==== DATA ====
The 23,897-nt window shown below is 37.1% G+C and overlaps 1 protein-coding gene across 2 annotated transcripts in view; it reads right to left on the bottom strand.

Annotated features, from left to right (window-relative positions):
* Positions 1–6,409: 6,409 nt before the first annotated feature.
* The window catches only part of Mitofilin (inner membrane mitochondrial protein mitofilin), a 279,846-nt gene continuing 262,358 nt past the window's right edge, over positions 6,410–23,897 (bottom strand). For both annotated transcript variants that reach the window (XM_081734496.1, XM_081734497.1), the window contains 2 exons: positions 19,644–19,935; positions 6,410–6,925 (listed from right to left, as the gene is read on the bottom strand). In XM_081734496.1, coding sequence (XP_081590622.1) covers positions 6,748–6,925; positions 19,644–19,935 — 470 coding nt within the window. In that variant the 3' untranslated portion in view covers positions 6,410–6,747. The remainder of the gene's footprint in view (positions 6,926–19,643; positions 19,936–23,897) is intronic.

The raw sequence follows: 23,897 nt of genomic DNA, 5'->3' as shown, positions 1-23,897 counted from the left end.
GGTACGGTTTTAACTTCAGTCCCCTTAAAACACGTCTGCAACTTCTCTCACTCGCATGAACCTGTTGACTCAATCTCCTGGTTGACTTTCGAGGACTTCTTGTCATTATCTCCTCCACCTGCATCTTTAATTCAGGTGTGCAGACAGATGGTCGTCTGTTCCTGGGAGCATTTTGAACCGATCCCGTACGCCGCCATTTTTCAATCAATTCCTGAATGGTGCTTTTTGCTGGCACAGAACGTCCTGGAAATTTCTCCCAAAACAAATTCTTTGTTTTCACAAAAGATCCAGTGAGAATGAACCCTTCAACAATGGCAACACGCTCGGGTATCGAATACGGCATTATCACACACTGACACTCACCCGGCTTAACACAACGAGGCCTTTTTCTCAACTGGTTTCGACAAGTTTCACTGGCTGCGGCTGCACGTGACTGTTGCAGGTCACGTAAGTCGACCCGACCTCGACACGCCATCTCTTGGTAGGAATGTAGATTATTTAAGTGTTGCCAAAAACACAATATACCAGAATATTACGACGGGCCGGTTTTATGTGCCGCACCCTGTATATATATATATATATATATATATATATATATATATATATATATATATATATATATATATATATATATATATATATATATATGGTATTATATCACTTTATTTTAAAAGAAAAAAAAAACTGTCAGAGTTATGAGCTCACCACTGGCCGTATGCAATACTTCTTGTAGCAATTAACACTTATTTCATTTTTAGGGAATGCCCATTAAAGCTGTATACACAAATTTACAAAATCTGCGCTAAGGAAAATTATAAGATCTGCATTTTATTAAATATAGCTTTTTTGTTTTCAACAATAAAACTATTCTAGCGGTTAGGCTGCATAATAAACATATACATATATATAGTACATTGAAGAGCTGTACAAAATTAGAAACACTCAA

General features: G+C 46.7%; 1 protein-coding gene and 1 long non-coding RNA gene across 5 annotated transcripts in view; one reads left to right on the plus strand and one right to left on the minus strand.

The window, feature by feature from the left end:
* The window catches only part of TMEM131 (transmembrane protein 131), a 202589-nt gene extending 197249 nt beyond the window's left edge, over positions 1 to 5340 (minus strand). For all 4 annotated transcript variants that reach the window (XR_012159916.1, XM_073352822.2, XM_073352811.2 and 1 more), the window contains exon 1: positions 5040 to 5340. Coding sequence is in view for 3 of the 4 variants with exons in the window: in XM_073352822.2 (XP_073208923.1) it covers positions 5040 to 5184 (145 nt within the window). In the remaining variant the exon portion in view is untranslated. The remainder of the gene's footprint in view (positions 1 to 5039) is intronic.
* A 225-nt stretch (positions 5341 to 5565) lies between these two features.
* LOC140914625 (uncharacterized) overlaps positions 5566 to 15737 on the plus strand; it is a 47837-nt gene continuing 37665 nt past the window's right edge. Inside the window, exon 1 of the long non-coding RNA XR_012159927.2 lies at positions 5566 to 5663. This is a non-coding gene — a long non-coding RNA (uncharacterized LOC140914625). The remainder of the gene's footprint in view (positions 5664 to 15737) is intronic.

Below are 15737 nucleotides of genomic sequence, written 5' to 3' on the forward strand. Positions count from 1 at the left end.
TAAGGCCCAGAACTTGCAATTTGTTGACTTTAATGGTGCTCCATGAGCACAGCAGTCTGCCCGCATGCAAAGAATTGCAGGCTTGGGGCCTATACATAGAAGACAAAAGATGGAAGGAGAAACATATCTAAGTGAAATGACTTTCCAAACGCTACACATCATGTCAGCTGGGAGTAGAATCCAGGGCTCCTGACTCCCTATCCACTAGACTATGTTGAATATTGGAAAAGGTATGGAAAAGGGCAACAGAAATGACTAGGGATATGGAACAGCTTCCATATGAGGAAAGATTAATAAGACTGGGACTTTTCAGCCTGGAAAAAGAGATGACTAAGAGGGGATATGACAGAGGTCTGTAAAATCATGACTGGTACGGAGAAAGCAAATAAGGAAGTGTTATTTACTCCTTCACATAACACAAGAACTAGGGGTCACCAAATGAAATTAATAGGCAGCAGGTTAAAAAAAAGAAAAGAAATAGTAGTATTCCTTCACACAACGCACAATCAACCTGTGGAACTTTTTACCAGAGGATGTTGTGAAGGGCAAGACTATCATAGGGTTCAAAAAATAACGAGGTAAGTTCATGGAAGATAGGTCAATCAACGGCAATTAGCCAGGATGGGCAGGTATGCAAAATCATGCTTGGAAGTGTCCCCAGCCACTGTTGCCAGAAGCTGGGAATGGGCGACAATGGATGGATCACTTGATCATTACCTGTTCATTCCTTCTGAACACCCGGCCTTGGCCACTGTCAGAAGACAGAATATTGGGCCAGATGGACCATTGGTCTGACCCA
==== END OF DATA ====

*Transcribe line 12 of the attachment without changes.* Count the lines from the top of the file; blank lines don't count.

Below are 15737 nucleotides of genomic sequence, written 5' to 3' on the forward strand. Positions count from 1 at the left end.